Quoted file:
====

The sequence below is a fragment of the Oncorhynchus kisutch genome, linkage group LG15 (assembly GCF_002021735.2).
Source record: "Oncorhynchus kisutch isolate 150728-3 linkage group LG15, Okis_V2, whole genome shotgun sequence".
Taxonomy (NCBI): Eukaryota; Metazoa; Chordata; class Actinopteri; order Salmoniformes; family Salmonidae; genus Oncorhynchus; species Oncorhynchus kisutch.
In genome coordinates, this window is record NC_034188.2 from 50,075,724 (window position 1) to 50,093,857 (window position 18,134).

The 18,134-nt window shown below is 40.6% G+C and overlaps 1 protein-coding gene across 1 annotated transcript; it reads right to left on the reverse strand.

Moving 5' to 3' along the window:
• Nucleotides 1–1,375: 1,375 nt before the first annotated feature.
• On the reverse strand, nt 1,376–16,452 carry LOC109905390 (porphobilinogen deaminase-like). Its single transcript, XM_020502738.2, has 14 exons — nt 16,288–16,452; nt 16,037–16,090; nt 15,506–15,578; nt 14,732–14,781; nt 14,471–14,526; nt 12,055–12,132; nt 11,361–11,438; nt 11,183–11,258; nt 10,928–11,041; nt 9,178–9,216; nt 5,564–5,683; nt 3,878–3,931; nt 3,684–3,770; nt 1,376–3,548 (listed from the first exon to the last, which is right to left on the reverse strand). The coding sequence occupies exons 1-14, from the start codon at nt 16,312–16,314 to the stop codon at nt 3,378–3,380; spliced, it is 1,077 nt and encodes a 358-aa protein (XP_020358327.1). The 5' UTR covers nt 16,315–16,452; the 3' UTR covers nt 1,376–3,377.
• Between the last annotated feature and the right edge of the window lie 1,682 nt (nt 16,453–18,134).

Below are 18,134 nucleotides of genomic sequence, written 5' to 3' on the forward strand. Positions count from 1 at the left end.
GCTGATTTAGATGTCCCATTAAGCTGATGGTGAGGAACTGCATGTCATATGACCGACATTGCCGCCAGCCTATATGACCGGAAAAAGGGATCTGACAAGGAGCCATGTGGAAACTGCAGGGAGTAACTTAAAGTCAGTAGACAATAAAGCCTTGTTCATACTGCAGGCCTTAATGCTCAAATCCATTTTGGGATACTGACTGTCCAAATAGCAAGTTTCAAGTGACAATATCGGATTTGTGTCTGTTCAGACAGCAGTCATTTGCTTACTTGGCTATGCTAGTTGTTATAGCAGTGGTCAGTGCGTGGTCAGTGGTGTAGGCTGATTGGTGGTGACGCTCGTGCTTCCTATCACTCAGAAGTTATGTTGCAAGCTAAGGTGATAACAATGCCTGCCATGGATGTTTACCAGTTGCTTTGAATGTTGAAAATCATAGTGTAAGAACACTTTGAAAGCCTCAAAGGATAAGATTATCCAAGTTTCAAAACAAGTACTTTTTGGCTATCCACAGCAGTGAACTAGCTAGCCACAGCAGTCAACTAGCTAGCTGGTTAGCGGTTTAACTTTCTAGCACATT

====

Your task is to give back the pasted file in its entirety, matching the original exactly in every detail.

The sequence below is a fragment of the Oncorhynchus kisutch genome, linkage group LG15 (assembly GCF_002021735.2).
Source record: "Oncorhynchus kisutch isolate 150728-3 linkage group LG15, Okis_V2, whole genome shotgun sequence".
Taxonomy (NCBI): Eukaryota; Metazoa; Chordata; class Actinopteri; order Salmoniformes; family Salmonidae; genus Oncorhynchus; species Oncorhynchus kisutch.
In genome coordinates, this window is record NC_034188.2 from 50,075,724 (window position 1) to 50,093,857 (window position 18,134).

The 18,134-nt window shown below is 40.6% G+C and overlaps 1 protein-coding gene across 1 annotated transcript; it reads right to left on the reverse strand.

Moving 5' to 3' along the window:
• Nucleotides 1–1,375: 1,375 nt before the first annotated feature.
• On the reverse strand, nt 1,376–16,452 carry LOC109905390 (porphobilinogen deaminase-like). Its single transcript, XM_020502738.2, has 14 exons — nt 16,288–16,452; nt 16,037–16,090; nt 15,506–15,578; nt 14,732–14,781; nt 14,471–14,526; nt 12,055–12,132; nt 11,361–11,438; nt 11,183–11,258; nt 10,928–11,041; nt 9,178–9,216; nt 5,564–5,683; nt 3,878–3,931; nt 3,684–3,770; nt 1,376–3,548 (listed from the first exon to the last, which is right to left on the reverse strand). The coding sequence occupies exons 1-14, from the start codon at nt 16,312–16,314 to the stop codon at nt 3,378–3,380; spliced, it is 1,077 nt and encodes a 358-aa protein (XP_020358327.1). The 5' UTR covers nt 16,315–16,452; the 3' UTR covers nt 1,376–3,377.
• Between the last annotated feature and the right edge of the window lie 1,682 nt (nt 16,453–18,134).

Below are 18,134 nucleotides of genomic sequence, written 5' to 3' on the forward strand. Positions count from 1 at the left end.
GCTGATTTAGATGTCCCATTAAGCTGATGGTGAGGAACTGCATGTCATATGACCGACATTGCCGCCAGCCTATATGACCGGAAAAAGGGATCTGACAAGGAGCCATGTGGAAACTGCAGGGAGTAACTTAAAGTCAGTAGACAATAAAGCCTTGTTCATACTGCAGGCCTTAATGCTCAAATCCATTTTGGGATACTGACTGTCCAAATAGCAAGTTTCAAGTGACAATATCGGATTTGTGTCTGTTCAGACAGCAGTCATTTGCTTACTTGGCTATGCTAGTTGTTATAGCAGTGGTCAGTGCGTGGTCAGTGGTGTAGGCTGATTGGTGGTGACGCTCGTGCTTCCTATCACTCAGAAGTTATGTTGCAAGCTAAGGTGATAACAATGCCTGCCATGGATGTTTACCAGTTGCTTTGAATGTTGAAAATCATAGTGTAAGAACACTTTGAAAGCCTCAAAGGATAAGATTATCCAAGTTTCAAAACAAGTACTTTTTGGCTATCCACAGCAGTGAACTAGCTAGCCACAGCAGTCAACTAGCTAGCTGGTTAGCGGTTTAACTTTCTAGCACATT